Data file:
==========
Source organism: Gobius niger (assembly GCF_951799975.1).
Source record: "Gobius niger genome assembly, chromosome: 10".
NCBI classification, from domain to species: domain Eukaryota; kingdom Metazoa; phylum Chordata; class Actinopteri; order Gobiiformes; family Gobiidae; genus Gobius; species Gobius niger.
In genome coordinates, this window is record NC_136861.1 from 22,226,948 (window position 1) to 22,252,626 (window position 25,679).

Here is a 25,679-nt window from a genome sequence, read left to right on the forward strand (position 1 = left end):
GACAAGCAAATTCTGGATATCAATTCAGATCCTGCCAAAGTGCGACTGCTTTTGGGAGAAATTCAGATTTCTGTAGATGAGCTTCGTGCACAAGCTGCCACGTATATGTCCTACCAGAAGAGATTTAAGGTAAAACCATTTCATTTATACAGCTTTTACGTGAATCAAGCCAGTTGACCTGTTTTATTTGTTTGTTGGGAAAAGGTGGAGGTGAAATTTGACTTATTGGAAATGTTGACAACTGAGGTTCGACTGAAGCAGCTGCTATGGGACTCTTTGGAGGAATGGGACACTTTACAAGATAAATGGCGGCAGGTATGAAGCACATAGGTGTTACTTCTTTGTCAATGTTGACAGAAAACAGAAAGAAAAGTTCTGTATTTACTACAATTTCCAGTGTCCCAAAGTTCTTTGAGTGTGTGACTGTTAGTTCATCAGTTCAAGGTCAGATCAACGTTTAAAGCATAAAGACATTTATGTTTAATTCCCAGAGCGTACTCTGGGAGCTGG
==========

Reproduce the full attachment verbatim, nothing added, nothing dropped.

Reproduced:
Source organism: Gobius niger (assembly GCF_951799975.1).
Source record: "Gobius niger genome assembly, chromosome: 10".
NCBI classification, from domain to species: domain Eukaryota; kingdom Metazoa; phylum Chordata; class Actinopteri; order Gobiiformes; family Gobiidae; genus Gobius; species Gobius niger.
In genome coordinates, this window is record NC_136861.1 from 22,226,948 (window position 1) to 22,252,626 (window position 25,679).

Here is a 25,679-nt window from a genome sequence, read left to right on the forward strand (position 1 = left end):
GACAAGCAAATTCTGGATATCAATTCAGATCCTGCCAAAGTGCGACTGCTTTTGGGAGAAATTCAGATTTCTGTAGATGAGCTTCGTGCACAAGCTGCCACGTATATGTCCTACCAGAAGAGATTTAAGGTAAAACCATTTCATTTATACAGCTTTTACGTGAATCAAGCCAGTTGACCTGTTTTATTTGTTTGTTGGGAAAAGGTGGAGGTGAAATTTGACTTATTGGAAATGTTGACAACTGAGGTTCGACTGAAGCAGCTGCTATGGGACTCTTTGGAGGAATGGGACACTTTACAAGATAAATGGCGGCAGGTATGAAGCACATAGGTGTTACTTCTTTGTCAATGTTGACAGAAAACAGAAAGAAAAGTTCTGTATTTACTACAATTTCCAGTGTCCCAAAGTTCTTTGAGTGTGTGACTGTTAGTTCATCAGTTCAAGGTCAGATCAACGTTTAAAGCATAAAGACATTTATGTTTAATTCCCAGAGCGTACTCTGGGAGCTGG